Last month, 17-year-old Lamont Davis, was arrested and charged in the shooting of 5-year-old Raven Wyatt, who was hit by an errant bullet in a fight between two teens. Davis was wearing a home monitoring device when he was arrested and charged with the shooting.
The July 2nd shooting of Raven Wyatt is a tragedy. All of our children, families, and neighborhoods should be safe. The response to this tragedy should be an intense examination of the juvenile justice system and what works best to rehabilitate young people under the system’s care and to ultimately achieve better public safety.
Family and community-centered services reduce juvenile delinquency far more effectively than the current reliance on institutions. Across the country, reductions in the use of facilities and diversion to appropriate community services and alternatives have been associated with reductions in crime rates. Baltimore City, like many localities, has diverted more youth from detention, but at the same time the crime rate has plummeted by 33 percent since 2000.
The majority of youth in Maryland’s juvenile system are non-violent and would respond well to community-based services. If community alternatives and treatment ceased, juvenile correctional facilities would become packed with our state’s youth. Locking up youth would do more harm than good. Research shows that incarcerated youth are far more likely to engage in more serious crimes in the future.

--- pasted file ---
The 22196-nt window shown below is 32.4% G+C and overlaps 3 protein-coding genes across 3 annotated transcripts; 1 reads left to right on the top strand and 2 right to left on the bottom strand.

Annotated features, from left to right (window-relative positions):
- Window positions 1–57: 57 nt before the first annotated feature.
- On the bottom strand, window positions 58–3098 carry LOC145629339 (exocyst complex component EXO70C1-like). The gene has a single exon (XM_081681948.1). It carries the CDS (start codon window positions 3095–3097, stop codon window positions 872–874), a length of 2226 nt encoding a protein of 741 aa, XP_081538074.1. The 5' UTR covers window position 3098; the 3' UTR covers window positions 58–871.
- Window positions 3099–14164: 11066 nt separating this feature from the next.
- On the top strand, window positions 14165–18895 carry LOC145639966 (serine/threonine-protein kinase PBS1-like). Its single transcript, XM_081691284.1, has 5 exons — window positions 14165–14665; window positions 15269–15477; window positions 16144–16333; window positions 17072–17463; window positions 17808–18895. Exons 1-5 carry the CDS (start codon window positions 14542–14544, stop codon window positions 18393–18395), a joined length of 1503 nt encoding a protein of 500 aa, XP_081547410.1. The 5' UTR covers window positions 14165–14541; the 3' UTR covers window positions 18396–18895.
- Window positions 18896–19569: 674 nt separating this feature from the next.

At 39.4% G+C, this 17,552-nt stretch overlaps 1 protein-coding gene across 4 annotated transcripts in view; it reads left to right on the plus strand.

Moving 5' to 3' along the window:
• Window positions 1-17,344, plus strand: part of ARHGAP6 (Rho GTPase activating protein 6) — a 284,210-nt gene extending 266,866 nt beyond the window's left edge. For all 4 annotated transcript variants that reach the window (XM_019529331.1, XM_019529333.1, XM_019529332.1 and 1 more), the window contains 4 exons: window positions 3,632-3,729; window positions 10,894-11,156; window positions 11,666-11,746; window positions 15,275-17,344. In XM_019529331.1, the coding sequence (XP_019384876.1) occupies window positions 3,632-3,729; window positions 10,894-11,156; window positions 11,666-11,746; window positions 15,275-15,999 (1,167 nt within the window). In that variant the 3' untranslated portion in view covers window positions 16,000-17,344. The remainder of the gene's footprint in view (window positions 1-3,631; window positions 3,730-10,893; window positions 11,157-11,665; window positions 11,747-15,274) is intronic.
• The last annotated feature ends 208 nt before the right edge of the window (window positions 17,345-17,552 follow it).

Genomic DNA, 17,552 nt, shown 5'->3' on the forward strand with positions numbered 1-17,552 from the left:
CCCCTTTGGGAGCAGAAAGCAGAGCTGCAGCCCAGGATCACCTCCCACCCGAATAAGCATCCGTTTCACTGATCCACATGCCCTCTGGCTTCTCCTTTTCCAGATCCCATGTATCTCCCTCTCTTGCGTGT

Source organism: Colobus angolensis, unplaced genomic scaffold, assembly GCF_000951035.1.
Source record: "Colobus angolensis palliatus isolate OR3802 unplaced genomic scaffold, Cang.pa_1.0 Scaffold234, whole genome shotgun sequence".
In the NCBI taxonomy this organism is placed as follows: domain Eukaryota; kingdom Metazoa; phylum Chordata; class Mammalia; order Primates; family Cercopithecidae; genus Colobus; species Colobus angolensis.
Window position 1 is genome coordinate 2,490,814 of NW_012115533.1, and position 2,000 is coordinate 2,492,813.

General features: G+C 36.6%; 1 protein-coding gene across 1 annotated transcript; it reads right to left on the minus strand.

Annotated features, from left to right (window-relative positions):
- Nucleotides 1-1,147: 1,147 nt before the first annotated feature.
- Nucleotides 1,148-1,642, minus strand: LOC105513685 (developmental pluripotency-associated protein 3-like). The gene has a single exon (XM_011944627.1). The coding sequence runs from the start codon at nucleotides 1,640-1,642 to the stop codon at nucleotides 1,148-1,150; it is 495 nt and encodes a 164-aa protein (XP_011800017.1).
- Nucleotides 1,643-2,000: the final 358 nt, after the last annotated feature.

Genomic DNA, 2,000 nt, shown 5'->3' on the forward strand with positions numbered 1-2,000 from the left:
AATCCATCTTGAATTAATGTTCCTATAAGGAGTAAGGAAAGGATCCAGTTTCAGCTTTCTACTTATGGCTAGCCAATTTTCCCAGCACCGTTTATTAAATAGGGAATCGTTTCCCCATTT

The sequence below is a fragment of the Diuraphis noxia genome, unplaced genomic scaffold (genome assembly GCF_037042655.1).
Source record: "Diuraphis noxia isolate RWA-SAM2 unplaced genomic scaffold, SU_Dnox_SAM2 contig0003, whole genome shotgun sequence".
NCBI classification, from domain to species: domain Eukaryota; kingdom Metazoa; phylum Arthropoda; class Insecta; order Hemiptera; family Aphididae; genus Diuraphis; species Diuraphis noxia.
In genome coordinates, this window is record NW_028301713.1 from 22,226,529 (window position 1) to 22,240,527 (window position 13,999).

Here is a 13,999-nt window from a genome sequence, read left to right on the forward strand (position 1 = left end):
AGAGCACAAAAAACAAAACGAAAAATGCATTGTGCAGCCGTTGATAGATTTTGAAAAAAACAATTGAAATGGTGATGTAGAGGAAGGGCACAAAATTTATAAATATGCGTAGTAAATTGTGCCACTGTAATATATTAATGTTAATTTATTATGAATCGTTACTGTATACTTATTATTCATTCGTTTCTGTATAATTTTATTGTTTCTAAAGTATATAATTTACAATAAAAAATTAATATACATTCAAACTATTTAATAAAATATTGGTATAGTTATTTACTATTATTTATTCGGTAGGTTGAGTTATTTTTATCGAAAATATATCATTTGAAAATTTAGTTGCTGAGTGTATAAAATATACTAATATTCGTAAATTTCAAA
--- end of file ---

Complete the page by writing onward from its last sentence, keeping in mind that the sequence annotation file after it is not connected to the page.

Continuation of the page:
Funding cuts derailed what may have been a successful outcome for Lamont Davis who reportedly was arrested 15 times since age 10. And although useful, an ankle bracelet is not a substitute for services, it is a tool. This young man with a vast number of arrests needed more than a GPS system. In order to get back on track, youth need appropriate rehabilitative services based on their individual circumstances and with a continuum of care.
When a case does arise where a youth is alleged to have committed a violent act, the system must decide his/her fate. Some violent, repeat offenders may need to be locked up, but we must make sure that every child gets the opportunity to be rehabilitated, not just attached to an electronic box. Investments in youth and communities early on build strong communities and improve public safety in the long-term. Let’s use this tragedy to guide our funding priorities and avoid making the same mistakes in the future.